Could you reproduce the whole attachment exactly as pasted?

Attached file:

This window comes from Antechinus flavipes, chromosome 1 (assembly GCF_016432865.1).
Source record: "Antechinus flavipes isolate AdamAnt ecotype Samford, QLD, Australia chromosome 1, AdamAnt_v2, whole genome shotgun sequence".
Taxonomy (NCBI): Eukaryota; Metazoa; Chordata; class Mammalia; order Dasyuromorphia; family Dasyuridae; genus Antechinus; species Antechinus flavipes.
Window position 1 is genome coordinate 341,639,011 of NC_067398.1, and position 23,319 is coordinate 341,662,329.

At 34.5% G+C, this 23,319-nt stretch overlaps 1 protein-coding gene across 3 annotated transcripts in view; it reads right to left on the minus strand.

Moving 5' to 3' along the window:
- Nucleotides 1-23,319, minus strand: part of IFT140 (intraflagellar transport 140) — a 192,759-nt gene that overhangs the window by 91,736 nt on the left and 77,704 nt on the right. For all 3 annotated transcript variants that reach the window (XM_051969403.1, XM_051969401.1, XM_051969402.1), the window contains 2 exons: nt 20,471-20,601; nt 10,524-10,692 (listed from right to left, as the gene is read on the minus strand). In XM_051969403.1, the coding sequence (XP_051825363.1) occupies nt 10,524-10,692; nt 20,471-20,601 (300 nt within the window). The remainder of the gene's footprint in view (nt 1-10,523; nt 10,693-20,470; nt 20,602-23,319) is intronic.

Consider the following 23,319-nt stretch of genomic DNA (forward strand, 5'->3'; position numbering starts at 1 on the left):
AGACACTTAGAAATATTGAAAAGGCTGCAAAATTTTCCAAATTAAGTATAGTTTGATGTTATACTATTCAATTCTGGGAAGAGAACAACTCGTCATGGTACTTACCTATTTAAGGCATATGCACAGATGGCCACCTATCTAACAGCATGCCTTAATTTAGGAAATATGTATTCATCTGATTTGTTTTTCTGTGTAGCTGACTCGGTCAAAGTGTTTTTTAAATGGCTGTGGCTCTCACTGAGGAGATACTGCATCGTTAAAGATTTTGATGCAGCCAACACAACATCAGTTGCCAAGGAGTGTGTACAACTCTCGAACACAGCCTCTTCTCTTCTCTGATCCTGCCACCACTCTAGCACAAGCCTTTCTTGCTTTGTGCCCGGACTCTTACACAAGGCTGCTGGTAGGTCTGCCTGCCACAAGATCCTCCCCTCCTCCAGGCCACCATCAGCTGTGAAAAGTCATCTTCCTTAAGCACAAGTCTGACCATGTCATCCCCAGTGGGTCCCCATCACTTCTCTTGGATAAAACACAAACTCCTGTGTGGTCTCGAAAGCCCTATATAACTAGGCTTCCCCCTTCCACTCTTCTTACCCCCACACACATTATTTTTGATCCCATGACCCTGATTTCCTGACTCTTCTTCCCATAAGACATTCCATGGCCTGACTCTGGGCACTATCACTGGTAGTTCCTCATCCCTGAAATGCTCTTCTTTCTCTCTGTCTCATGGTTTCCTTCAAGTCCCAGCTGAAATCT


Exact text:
This window comes from Antechinus flavipes, chromosome 1 (assembly GCF_016432865.1).
Source record: "Antechinus flavipes isolate AdamAnt ecotype Samford, QLD, Australia chromosome 1, AdamAnt_v2, whole genome shotgun sequence".
Taxonomy (NCBI): Eukaryota; Metazoa; Chordata; class Mammalia; order Dasyuromorphia; family Dasyuridae; genus Antechinus; species Antechinus flavipes.
Window position 1 is genome coordinate 341,639,011 of NC_067398.1, and position 23,319 is coordinate 341,662,329.

At 34.5% G+C, this 23,319-nt stretch overlaps 1 protein-coding gene across 3 annotated transcripts in view; it reads right to left on the minus strand.

Moving 5' to 3' along the window:
- Nucleotides 1-23,319, minus strand: part of IFT140 (intraflagellar transport 140) — a 192,759-nt gene that overhangs the window by 91,736 nt on the left and 77,704 nt on the right. For all 3 annotated transcript variants that reach the window (XM_051969403.1, XM_051969401.1, XM_051969402.1), the window contains 2 exons: nt 20,471-20,601; nt 10,524-10,692 (listed from right to left, as the gene is read on the minus strand). In XM_051969403.1, the coding sequence (XP_051825363.1) occupies nt 10,524-10,692; nt 20,471-20,601 (300 nt within the window). The remainder of the gene's footprint in view (nt 1-10,523; nt 10,693-20,470; nt 20,602-23,319) is intronic.

Consider the following 23,319-nt stretch of genomic DNA (forward strand, 5'->3'; position numbering starts at 1 on the left):
AGACACTTAGAAATATTGAAAAGGCTGCAAAATTTTCCAAATTAAGTATAGTTTGATGTTATACTATTCAATTCTGGGAAGAGAACAACTCGTCATGGTACTTACCTATTTAAGGCATATGCACAGATGGCCACCTATCTAACAGCATGCCTTAATTTAGGAAATATGTATTCATCTGATTTGTTTTTCTGTGTAGCTGACTCGGTCAAAGTGTTTTTTAAATGGCTGTGGCTCTCACTGAGGAGATACTGCATCGTTAAAGATTTTGATGCAGCCAACACAACATCAGTTGCCAAGGAGTGTGTACAACTCTCGAACACAGCCTCTTCTCTTCTCTGATCCTGCCACCACTCTAGCACAAGCCTTTCTTGCTTTGTGCCCGGACTCTTACACAAGGCTGCTGGTAGGTCTGCCTGCCACAAGATCCTCCCCTCCTCCAGGCCACCATCAGCTGTGAAAAGTCATCTTCCTTAAGCACAAGTCTGACCATGTCATCCCCAGTGGGTCCCCATCACTTCTCTTGGATAAAACACAAACTCCTGTGTGGTCTCGAAAGCCCTATATAACTAGGCTTCCCCCTTCCACTCTTCTTACCCCCACACACATTATTTTTGATCCCATGACCCTGATTTCCTGACTCTTCTTCCCATAAGACATTCCATGGCCTGACTCTGGGCACTATCACTGGTAGTTCCTCATCCCTGAAATGCTCTTCTTTCTCTCTGTCTCATGGTTTCCTTCAAGTCCCAGCTGAAATCT